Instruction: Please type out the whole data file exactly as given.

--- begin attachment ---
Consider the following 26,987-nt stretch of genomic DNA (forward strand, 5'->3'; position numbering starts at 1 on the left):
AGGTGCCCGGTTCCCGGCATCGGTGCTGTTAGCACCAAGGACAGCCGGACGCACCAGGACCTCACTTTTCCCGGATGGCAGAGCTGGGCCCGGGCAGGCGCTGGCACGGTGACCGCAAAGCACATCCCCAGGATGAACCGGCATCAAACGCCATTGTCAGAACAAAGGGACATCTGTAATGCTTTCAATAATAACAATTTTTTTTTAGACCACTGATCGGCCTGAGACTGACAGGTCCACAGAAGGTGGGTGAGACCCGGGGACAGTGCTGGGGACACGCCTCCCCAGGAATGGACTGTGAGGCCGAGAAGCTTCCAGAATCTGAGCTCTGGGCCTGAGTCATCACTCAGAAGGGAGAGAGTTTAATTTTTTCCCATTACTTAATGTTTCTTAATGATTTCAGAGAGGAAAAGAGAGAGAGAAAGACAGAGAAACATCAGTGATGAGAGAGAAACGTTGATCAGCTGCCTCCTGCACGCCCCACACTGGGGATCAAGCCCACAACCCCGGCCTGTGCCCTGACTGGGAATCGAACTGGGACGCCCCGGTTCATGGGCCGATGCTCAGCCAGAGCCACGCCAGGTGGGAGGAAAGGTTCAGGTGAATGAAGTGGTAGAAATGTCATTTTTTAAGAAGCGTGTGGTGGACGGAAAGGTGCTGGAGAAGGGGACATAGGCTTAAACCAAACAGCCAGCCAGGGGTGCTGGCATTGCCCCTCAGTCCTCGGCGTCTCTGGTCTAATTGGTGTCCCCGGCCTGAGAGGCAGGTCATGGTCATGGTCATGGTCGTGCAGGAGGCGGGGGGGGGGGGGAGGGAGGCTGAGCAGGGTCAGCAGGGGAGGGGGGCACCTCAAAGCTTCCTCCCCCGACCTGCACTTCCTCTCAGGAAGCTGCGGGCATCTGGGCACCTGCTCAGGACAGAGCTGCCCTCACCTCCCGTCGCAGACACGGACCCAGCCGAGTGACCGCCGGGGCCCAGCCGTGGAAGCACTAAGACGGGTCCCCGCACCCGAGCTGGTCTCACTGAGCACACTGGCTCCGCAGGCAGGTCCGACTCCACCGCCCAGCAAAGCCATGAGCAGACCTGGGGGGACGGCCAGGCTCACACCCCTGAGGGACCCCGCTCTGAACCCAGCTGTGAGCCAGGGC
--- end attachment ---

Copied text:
Consider the following 26,987-nt stretch of genomic DNA (forward strand, 5'->3'; position numbering starts at 1 on the left):
AGGTGCCCGGTTCCCGGCATCGGTGCTGTTAGCACCAAGGACAGCCGGACGCACCAGGACCTCACTTTTCCCGGATGGCAGAGCTGGGCCCGGGCAGGCGCTGGCACGGTGACCGCAAAGCACATCCCCAGGATGAACCGGCATCAAACGCCATTGTCAGAACAAAGGGACATCTGTAATGCTTTCAATAATAACAATTTTTTTTTAGACCACTGATCGGCCTGAGACTGACAGGTCCACAGAAGGTGGGTGAGACCCGGGGACAGTGCTGGGGACACGCCTCCCCAGGAATGGACTGTGAGGCCGAGAAGCTTCCAGAATCTGAGCTCTGGGCCTGAGTCATCACTCAGAAGGGAGAGAGTTTAATTTTTTCCCATTACTTAATGTTTCTTAATGATTTCAGAGAGGAAAAGAGAGAGAGAAAGACAGAGAAACATCAGTGATGAGAGAGAAACGTTGATCAGCTGCCTCCTGCACGCCCCACACTGGGGATCAAGCCCACAACCCCGGCCTGTGCCCTGACTGGGAATCGAACTGGGACGCCCCGGTTCATGGGCCGATGCTCAGCCAGAGCCACGCCAGGTGGGAGGAAAGGTTCAGGTGAATGAAGTGGTAGAAATGTCATTTTTTAAGAAGCGTGTGGTGGACGGAAAGGTGCTGGAGAAGGGGACATAGGCTTAAACCAAACAGCCAGCCAGGGGTGCTGGCATTGCCCCTCAGTCCTCGGCGTCTCTGGTCTAATTGGTGTCCCCGGCCTGAGAGGCAGGTCATGGTCATGGTCATGGTCGTGCAGGAGGCGGGGGGGGGGGGGAGGGAGGCTGAGCAGGGTCAGCAGGGGAGGGGGGCACCTCAAAGCTTCCTCCCCCGACCTGCACTTCCTCTCAGGAAGCTGCGGGCATCTGGGCACCTGCTCAGGACAGAGCTGCCCTCACCTCCCGTCGCAGACACGGACCCAGCCGAGTGACCGCCGGGGCCCAGCCGTGGAAGCACTAAGACGGGTCCCCGCACCCGAGCTGGTCTCACTGAGCACACTGGCTCCGCAGGCAGGTCCGACTCCACCGCCCAGCAAAGCCATGAGCAGACCTGGGGGGACGGCCAGGCTCACACCCCTGAGGGACCCCGCTCTGAACCCAGCTGTGAGCCAGGGC